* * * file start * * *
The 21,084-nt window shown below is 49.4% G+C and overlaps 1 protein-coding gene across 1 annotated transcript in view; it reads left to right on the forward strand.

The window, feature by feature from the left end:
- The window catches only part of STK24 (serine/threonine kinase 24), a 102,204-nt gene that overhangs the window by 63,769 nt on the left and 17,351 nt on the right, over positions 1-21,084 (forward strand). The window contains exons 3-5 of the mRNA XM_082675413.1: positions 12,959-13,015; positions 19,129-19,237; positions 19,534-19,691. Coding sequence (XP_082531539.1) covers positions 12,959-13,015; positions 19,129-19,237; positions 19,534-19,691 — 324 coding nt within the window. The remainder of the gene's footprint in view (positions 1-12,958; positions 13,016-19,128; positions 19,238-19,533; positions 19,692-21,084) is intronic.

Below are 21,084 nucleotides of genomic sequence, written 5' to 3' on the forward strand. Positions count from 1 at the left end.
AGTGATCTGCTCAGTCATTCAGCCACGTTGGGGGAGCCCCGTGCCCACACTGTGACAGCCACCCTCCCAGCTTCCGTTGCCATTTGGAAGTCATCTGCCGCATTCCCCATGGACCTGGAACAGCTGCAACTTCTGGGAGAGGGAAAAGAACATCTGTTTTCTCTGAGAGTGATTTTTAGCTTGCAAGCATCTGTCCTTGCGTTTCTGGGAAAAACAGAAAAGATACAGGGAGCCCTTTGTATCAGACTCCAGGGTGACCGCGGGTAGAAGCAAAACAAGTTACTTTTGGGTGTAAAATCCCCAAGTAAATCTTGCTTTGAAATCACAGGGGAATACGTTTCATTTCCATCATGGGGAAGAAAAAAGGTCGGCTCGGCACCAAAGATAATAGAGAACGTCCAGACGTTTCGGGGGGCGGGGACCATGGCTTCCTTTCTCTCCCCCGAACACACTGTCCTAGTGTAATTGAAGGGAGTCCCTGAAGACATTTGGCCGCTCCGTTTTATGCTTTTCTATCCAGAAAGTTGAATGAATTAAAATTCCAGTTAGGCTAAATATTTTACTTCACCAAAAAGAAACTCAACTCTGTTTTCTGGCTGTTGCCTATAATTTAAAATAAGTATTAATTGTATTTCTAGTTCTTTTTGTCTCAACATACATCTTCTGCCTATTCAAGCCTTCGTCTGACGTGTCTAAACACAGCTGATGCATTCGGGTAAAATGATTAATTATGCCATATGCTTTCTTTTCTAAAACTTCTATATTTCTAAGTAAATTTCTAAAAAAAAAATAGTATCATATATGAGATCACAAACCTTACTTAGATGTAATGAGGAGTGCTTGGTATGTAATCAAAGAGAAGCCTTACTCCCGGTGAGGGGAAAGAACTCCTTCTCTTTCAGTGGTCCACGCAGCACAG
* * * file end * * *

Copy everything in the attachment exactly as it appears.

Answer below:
The 21,084-nt window shown below is 49.4% G+C and overlaps 1 protein-coding gene across 1 annotated transcript in view; it reads left to right on the forward strand.

The window, feature by feature from the left end:
- The window catches only part of STK24 (serine/threonine kinase 24), a 102,204-nt gene that overhangs the window by 63,769 nt on the left and 17,351 nt on the right, over positions 1-21,084 (forward strand). The window contains exons 3-5 of the mRNA XM_082675413.1: positions 12,959-13,015; positions 19,129-19,237; positions 19,534-19,691. Coding sequence (XP_082531539.1) covers positions 12,959-13,015; positions 19,129-19,237; positions 19,534-19,691 — 324 coding nt within the window. The remainder of the gene's footprint in view (positions 1-12,958; positions 13,016-19,128; positions 19,238-19,533; positions 19,692-21,084) is intronic.

Below are 21,084 nucleotides of genomic sequence, written 5' to 3' on the forward strand. Positions count from 1 at the left end.
AGTGATCTGCTCAGTCATTCAGCCACGTTGGGGGAGCCCCGTGCCCACACTGTGACAGCCACCCTCCCAGCTTCCGTTGCCATTTGGAAGTCATCTGCCGCATTCCCCATGGACCTGGAACAGCTGCAACTTCTGGGAGAGGGAAAAGAACATCTGTTTTCTCTGAGAGTGATTTTTAGCTTGCAAGCATCTGTCCTTGCGTTTCTGGGAAAAACAGAAAAGATACAGGGAGCCCTTTGTATCAGACTCCAGGGTGACCGCGGGTAGAAGCAAAACAAGTTACTTTTGGGTGTAAAATCCCCAAGTAAATCTTGCTTTGAAATCACAGGGGAATACGTTTCATTTCCATCATGGGGAAGAAAAAAGGTCGGCTCGGCACCAAAGATAATAGAGAACGTCCAGACGTTTCGGGGGGCGGGGACCATGGCTTCCTTTCTCTCCCCCGAACACACTGTCCTAGTGTAATTGAAGGGAGTCCCTGAAGACATTTGGCCGCTCCGTTTTATGCTTTTCTATCCAGAAAGTTGAATGAATTAAAATTCCAGTTAGGCTAAATATTTTACTTCACCAAAAAGAAACTCAACTCTGTTTTCTGGCTGTTGCCTATAATTTAAAATAAGTATTAATTGTATTTCTAGTTCTTTTTGTCTCAACATACATCTTCTGCCTATTCAAGCCTTCGTCTGACGTGTCTAAACACAGCTGATGCATTCGGGTAAAATGATTAATTATGCCATATGCTTTCTTTTCTAAAACTTCTATATTTCTAAGTAAATTTCTAAAAAAAAAATAGTATCATATATGAGATCACAAACCTTACTTAGATGTAATGAGGAGTGCTTGGTATGTAATCAAAGAGAAGCCTTACTCCCGGTGAGGGGAAAGAACTCCTTCTCTTTCAGTGGTCCACGCAGCACAG